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Quantifying inequities in US federal response to hurricane disaster in Texas and Florida compared with Puerto Rico
  1. Charley E Willison1,
  2. Phillip M Singer2,
  3. Melissa S Creary1,
  4. Scott L. Greer1
  1. 1 Department of Health Management and Policy, University of Michigan School of Public Health, Ann Arbor, Michigan, USA
  2. 2 Department of Political Science, University of Utah, Salt Lake City, Utah, USA
  1. Correspondence to Dr Scott L. Greer; slgreer{at}umich.edu

Abstract

If disaster responses vary in their effectiveness across communities, health equity is affected. This paper aims to evaluate and describe variation in the federal disaster responses to 2017 Hurricanes Harvey, Irma and Maria, compared with the need and severity of storm damage through a retrospective analysis. Our analysis spans from landfall to 6 months after landfall for each hurricane. To examine differences in disaster responses across the hurricanes, we focus on measures of federal spending, federal resources distributed and direct and indirect storm-mortality counts. Federal spending estimates come from congressional appropriations and Federal Emergency Management Agency (FEMA) records. Resource estimates come from FEMA documents and news releases. Mortality counts come from National Oceanic and Atmospheric Administration (NOAA) reports, respective vital statistics offices and news articles. Damage estimates came from NOAA reports. In each case, we compare the responses and the severity at critical time points after the storm based on FEMA time logs. Our results show that the federal government responded on a larger scale and much more quickly across measures of federal money and staffing to Hurricanes Harvey and Irma in Texas and Florida, compared with Hurricane Maria in Puerto Rico. The variation in the responses was not commensurate with storm severity and need after landfall in the case of Puerto Rico compared with Texas and Florida. Assuming that disaster responses should be at least commensurate to the degree of storm severity and need of the population, the insufficient response received by Puerto Rico raises concern for growth in health disparities and increases in adverse health outcomes.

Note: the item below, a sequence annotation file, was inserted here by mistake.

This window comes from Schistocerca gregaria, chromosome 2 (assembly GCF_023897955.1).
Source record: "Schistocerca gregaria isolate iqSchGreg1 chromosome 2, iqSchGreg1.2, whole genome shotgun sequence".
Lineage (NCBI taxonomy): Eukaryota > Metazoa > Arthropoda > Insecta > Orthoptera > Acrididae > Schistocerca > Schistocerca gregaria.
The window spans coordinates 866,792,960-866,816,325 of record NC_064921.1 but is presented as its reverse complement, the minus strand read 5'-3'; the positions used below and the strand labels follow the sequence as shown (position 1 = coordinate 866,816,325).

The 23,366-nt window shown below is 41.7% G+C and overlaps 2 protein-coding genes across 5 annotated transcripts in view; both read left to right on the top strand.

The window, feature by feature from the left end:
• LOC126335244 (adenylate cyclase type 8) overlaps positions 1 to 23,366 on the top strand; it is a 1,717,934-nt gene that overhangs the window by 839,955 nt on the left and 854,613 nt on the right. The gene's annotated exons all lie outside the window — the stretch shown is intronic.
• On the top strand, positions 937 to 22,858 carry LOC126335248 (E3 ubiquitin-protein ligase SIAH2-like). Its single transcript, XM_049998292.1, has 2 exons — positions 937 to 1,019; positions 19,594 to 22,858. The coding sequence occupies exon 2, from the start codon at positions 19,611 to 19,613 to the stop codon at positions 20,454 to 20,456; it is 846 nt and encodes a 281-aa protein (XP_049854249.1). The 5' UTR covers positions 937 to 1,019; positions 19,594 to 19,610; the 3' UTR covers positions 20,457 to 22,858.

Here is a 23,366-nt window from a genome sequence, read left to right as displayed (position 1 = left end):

• public health

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Footnotes

  • Handling editor Seye Abimbola

  • Contributors CW, the guarantor, affirms that this manuscript is an honest, accurate and transparent account of the study being reported that no important aspects of the study have been omitted and that any discrepancies from the study as planned have been explained. All authors jointly conceptualised the study. CW and PS conducted the research. CW wrote the article. CW and PS conducted the research. All authors reviewed and amended the final draft. All authors jointly conceptualised the study. All authors reviewed and amended the final draft.

  • Funding The authors have not declared a specific grant for this research from any funding agency in the public, commercial or not-for-profit sectors.

  • Competing interests None declared.

  • Patient consent for publication Not required.

  • Provenance and peer review Not commissioned; externally peer reviewed.

  • Data sharing statement No additional data are available.

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